After that, we will set the layer sos as editable and we will create a new polygon. We can add as many point as we want. After defining the polygon points, the tool will ask us to input attributes associated with this polygon.

Initial Polygon

In order to ensure we don’t leave gaps between areas, we’ll split this polygon in two polygons. To split it we will use the Split Feature tool in the edit menu and we will trace some lines dividing the polygon in two parts. Then if we open the attributes table we will notice we have two rows, representing two features. We will update the new feature to have different values.

Creating a new area

After that we will save the changes and load them into our ECRF instance.

4. Sending queries to ECRF

Now we can select some points in our map to test if for a given geodetic point we receive the proper routing URI to our assigned PSAP. We can create some LoST queries easily using HTTPie or cURL.

4.a) PSAP1 area

Geodetic point (40.4077964358, -3.84431256912) is in PSAP1 area.

Query

POST /ecrf HTTP/1.1
Accept: application/json
Accept-Encoding: gzip, deflate
Connection: keep-alive
Content-Length: 616
Content-Type: text/xml
Host: ecrf.zaleos.net
User-Agent: HTTPie/0.9.3

<?xml version="1.0" encoding="UTF-8"?>
<ns0:findService xmlns:ns0="urn:ietf:params:xml:ns:lost1">
    <ns0:location id="ecrf_1t3b3w" profile="geodetic-2d">
        <ns1:Point xmlns:ns1="http://www.opengis.net/gml"
                   srsName="urn:ogc:def:crs:EPSG::4326">
            <ns1:pos>40.4077964358 -3.84431256912</ns1:pos>
        </ns1:Point>
    </ns0:location>
    <ns0:service>urn:service:sos</ns0:service>
</ns0:findService>

Response

HTTP/1.1 200 OK
Cache-Control: NO-CACHE
Connection: close
Content-Type: application/lost+xml;charset=utf-8
Date: Thu, 06 Jul 2017 18:02:38 GMT
Server: ECRF
Transfer-Encoding: chunked

<?xml version="1.0" encoding="UTF-8"?>
<ns0:findServiceResponse xmlns:ns0="urn:ietf:params:xml:ns:lost1">
    <ns0:mapping expires="NO-CACHE" lastUpdated="2017-07-07T10:00:00.000000Z"
                 source="ecrf.zaleos.net"
                 sourceId="4bd34922-6275-11e7-8222-0800274cee9d">
        <ns0:displayName xml:lang="en">PSAP 1</ns0:displayName>
        <ns0:service>urn:service:sos</ns0:service>
        <ns0:serviceBoundaryReference key="1" source="ecrf.zaleos.net"/>
        <ns0:uri>sip:psap1@zaleos.net</ns0:uri>
        <ns0:serviceNumber>911</ns0:serviceNumber>
    </ns0:mapping>
    <ns0:path>
        <ns0:via source="ecrf.zaleos.net"/>
    </ns0:path>
    <ns0:locationUsed id="ecrf_1t3b3w"/>
</ns0:findServiceResponse>

4.b) PSAP2 area

Geodetic point (40.4051023711, -3.83470764252) is in PSAP2 area.

Query

POST /ecrf HTTP/1.1
Accept: application/json
Accept-Encoding: gzip, deflate
Connection: keep-alive
Content-Length: 616
Content-Type: text/xml
Host: ecrf.zaleos.net
User-Agent: HTTPie/0.9.3

<?xml version="1.0" encoding="UTF-8"?>
<ns0:findService xmlns:ns0="urn:ietf:params:xml:ns:lost1">
    <ns0:location id="ecrf_1t3b3w" profile="geodetic-2d">
        <ns1:Point xmlns:ns1="http://www.opengis.net/gml"
                   srsName="urn:ogc:def:crs:EPSG::4326">
            <ns1:pos>40.4051023711 -3.83470764252</ns1:pos>
        </ns1:Point>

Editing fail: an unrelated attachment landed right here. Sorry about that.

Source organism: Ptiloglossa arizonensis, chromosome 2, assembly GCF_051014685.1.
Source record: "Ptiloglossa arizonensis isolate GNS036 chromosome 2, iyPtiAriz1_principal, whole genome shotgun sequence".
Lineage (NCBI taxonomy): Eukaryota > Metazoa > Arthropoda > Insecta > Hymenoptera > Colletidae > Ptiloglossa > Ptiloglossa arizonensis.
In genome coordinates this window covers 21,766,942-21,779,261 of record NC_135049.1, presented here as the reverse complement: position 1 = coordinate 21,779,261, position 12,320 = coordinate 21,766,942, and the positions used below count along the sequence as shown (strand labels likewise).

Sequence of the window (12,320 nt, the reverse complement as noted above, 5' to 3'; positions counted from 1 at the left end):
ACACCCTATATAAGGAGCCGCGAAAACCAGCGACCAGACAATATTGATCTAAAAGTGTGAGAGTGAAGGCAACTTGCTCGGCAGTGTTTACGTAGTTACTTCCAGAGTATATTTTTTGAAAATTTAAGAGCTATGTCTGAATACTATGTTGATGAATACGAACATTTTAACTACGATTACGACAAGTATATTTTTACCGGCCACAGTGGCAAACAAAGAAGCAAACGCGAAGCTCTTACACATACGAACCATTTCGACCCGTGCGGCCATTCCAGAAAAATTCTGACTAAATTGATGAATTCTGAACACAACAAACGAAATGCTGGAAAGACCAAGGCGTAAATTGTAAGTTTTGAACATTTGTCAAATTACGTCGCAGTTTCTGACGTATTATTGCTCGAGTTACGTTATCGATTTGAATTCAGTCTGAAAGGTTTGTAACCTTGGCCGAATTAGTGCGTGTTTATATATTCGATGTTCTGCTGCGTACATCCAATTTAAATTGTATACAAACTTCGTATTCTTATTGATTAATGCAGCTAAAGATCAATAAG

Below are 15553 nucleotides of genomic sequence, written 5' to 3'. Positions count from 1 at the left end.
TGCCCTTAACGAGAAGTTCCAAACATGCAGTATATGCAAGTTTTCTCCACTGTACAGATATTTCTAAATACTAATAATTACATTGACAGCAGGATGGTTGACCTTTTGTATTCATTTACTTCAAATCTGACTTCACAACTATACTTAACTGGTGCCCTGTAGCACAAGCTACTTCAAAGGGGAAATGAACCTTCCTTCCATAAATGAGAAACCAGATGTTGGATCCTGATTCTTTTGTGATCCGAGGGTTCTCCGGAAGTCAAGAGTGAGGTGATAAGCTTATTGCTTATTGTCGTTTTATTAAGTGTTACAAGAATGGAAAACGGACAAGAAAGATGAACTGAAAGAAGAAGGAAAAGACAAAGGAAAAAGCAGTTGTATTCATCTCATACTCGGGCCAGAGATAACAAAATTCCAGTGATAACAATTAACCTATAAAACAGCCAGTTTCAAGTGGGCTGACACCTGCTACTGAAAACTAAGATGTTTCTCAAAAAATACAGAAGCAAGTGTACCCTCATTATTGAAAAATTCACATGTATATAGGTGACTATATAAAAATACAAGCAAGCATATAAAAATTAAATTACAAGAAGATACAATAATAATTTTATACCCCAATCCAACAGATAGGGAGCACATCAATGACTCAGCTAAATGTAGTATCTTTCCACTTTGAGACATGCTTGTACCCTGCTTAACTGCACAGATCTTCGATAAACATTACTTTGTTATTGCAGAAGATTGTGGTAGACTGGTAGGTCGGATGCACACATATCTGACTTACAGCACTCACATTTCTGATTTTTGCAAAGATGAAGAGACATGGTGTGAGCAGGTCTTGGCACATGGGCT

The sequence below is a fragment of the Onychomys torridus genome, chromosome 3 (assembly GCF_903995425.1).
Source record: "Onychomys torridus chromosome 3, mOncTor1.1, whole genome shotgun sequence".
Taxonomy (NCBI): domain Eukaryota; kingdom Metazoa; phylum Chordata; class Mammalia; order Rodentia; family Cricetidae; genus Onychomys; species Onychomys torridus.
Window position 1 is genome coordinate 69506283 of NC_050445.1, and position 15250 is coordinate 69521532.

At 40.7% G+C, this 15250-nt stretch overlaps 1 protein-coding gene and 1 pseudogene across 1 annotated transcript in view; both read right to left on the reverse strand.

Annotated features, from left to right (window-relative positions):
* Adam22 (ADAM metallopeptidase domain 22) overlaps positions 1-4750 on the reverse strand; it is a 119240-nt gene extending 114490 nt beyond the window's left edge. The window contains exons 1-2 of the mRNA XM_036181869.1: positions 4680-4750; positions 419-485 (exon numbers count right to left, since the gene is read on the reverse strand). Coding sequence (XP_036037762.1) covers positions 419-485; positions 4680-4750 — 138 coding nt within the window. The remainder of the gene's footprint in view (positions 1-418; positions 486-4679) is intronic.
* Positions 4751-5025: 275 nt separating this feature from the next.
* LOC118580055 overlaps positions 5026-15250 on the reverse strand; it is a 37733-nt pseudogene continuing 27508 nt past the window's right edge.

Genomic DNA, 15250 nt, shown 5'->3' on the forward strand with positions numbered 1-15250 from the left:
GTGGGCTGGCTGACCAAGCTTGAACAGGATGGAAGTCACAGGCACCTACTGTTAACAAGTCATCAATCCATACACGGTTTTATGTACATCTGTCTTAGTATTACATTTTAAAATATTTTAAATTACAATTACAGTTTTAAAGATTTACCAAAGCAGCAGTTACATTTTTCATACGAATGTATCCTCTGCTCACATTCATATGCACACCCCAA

</ns0:location>
    <ns0:service>urn:service:sos</ns0:service>
</ns0:findService>

Response

HTTP/1.1 200 OK
Cache-Control: NO-CACHE
Connection: close
Content-Type: application/lost+xml;charset=utf-8
Date: Thu, 06 Jul 2017 18:01:00 GMT
Server: ECRF
Transfer-Encoding: chunked

<?xml version="1.0" encoding="UTF-8"?>
<ns0:findServiceResponse xmlns:ns0="urn:ietf:params:xml:ns:lost1">
    <ns0:mapping expires="NO-CACHE" lastUpdated="2017-07-07T10:00:00.000000Z"
                 source="ecrf.zaleos.net"
                 sourceId="11dc57d6-6275-11e7-94da-0800274cee9d">
        <ns0:displayName xml:lang="en">PSAP 2</ns0:displayName>
        <ns0:service>urn:service:sos</ns0:service>
        <ns0:serviceBoundaryReference key="2" source="ecrf.zaleos.net"/>
        <ns0:uri>sip:psap2@zaleos.net</ns0:uri>
        <ns0:serviceNumber>911</ns0:serviceNumber>
    </ns0:mapping>
    <ns0:path>
        <ns0:via source="ecrf.zaleos.net"/>
    </ns0:path>
    <ns0:locationUsed id="ecrf_1t3b3w"/>
</ns0:findServiceResponse>

4.c) Out of coverage area

Geodetic point (40.4054537708, -3.86932051826) it’s outside of our coverage area.

Query

POST /ecrf HTTP/1.1
Accept: application/json
Accept-Encoding: gzip, deflate
Connection: keep-alive
Content-Length: 616
Content-Type: text/xml
Host: ecrf.zaleos.net
User-Agent: HTTPie/0.9.3

<?xml version="1.0" encoding="UTF-8"?>
<ns0:findService xmlns:ns0="urn:ietf:params:xml:ns:lost1">
    <ns0:location id="ecrf_1t3b3w" profile="geodetic-2d">
        <ns1:Point xmlns:ns1="http://www.opengis.net/gml"
                   srsName="urn:ogc:def:crs:EPSG::4326">
            <ns1:pos>40.4054537708 -3.86932051826</ns1:pos>
        </ns1:Point>
    </ns0:location>
    <ns0:service>urn:service:sos</ns0:service>
</ns0:findService>

Response

HTTP/1.1 200 OK
Cache-Control: NO-CACHE
Connection: close
Content-Type: application/lost+xml;charset=utf-8
Date: Thu, 06 Jul 2017 18:03:51 GMT
Server: ECRF
Transfer-Encoding: chunked

<?xml version="1.0" encoding="UTF-8"?>
<ns0:errors source="ecrf" xmlns:ns0="urn:ietf:params:xml:ns:lost1">
    <ns0:notFound message="The server could not find an answer to the query."
                  xml:lang="en"/>
</ns0:errors>

5. Conclusions

In this post we learnt how NENA designs their interfaces using widely extended and well known standards, for example LoST protocol. Then we learnt with a basic example how GIS information looks, how to manipulate it with QGIS and how it’s used in an ECRF instance. Finally, we saw how we can use that information to enhance emergency call routing showing how an ECRF instance works.

In summary, here we illustrate with a very basic example how GIS information is critical in some Emergency Services applications and the huge benefits that it could provide.